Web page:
3. You visit and at some point someone most likely asks to use the bathroom.
  4. They leave.

See it in your mind as you watch your friend ring the doorbell, walk down the passageway to the living room and sit down on the couch. Notice how they instinctively look for a place to set their bag down. Watch as you get them situated and then disappear into the kitchen to prepare the coffee before coming back with steaming mugs of deliciousness. Continue to picture the scene as you chat together and catch up, setting down your empty cups to continue the conversation. As the visit draws to a close, see how your friend disappears to use the bathroom and then returns to say goodbye and head on out.

If you were setting up the props for that scene in your movie, what would you need?

  • A clear path from the front door to a place to sit,
  • A place to sit down,
  • Space to make the coffee and clean cups to serve it in,
  • A place to put down the empty coffee cups,
  • Easy access to a clean bathroom.

Now take it step by step. What needs to be done so this movie will run smoothly?

Clear a pathway

Although you’d like to have visitors saunter down clear corridors to your immaculate living room, pausing only to admire the carefully chosen artwork on the walls, the good enough goal is for them to be able to move from the front door to the living room without tripping on anything. Either put things away or box them up. Label the box, “from the hallway”.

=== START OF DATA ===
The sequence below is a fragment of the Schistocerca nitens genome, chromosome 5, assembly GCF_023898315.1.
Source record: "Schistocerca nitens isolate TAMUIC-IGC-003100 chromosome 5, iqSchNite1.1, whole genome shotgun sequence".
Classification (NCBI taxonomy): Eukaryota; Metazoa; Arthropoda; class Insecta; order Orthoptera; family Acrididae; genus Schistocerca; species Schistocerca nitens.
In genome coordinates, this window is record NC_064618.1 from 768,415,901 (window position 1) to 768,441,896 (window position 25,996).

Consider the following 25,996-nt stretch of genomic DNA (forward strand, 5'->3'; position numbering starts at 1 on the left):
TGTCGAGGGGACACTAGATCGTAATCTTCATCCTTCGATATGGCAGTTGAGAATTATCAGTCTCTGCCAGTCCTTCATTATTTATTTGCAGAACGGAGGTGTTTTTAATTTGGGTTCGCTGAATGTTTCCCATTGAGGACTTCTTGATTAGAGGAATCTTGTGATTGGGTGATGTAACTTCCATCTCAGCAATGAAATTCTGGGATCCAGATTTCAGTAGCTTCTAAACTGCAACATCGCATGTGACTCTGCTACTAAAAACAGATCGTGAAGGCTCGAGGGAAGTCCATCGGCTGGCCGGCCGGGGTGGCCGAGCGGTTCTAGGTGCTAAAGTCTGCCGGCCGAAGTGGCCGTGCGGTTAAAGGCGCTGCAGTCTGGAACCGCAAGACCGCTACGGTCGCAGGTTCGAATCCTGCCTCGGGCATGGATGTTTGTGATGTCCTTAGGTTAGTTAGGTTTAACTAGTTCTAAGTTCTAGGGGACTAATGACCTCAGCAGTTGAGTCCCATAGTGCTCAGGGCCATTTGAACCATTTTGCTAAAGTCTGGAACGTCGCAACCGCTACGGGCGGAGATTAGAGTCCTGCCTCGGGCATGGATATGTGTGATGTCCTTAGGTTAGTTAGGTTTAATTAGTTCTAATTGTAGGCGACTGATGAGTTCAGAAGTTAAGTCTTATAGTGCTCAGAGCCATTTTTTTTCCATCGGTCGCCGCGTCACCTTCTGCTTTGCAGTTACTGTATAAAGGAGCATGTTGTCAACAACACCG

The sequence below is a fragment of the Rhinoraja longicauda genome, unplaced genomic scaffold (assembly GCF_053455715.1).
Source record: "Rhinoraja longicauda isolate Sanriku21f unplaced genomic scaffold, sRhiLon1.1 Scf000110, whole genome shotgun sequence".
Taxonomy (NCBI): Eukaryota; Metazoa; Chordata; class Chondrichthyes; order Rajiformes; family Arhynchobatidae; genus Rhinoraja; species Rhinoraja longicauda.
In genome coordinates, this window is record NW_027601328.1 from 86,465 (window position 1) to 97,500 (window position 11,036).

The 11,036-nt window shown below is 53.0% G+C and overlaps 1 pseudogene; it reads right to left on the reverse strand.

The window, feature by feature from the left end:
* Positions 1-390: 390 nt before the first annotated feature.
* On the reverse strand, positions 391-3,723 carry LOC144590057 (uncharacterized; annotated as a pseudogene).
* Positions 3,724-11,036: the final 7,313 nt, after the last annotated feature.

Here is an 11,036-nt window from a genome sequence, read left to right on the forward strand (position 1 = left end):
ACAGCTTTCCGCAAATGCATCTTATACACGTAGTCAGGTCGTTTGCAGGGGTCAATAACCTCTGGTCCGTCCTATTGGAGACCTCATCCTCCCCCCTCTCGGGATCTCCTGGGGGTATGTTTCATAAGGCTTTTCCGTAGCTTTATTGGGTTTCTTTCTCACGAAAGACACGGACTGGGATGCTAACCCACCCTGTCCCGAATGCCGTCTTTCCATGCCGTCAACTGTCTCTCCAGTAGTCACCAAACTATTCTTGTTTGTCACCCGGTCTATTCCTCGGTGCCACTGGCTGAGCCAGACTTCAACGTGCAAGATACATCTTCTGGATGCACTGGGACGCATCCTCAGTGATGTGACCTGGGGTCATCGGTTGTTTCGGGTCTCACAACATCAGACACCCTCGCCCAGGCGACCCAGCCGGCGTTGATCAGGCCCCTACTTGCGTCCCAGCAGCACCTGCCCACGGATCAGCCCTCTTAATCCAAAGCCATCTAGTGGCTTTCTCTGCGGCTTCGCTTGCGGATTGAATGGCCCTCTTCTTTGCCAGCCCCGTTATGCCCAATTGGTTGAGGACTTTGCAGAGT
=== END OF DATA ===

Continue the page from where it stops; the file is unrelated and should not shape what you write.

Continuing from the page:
Find a place they can sit

Think about how many friends you’ll want to have over. Maybe start small with just one friend. That means two sitting spaces need to be cleared off. If you’re able to sort the piles on the chairs and the couch, great. If not, collect them up and put them in a box which you’ve labeled “from the couch” or “from the comfy chair in the living room”. That way you won’t get anxious thinking about losing everything. Keep that box in the living room, tucked away.

Along with a place to sit, you’ll also want to have room for their feet on the floor and for them to put a bag down. So, either put away what’s on the floor or box it up again, this time labeling it, “from the floor in front of the couch.” If you rely on the visual memory of where things are in your house, it’s essential that you label your boxes like this otherwise you’re going to get disoriented.

Run a vacuum cleaner or push a broom across the area you’ve cleared and call it good.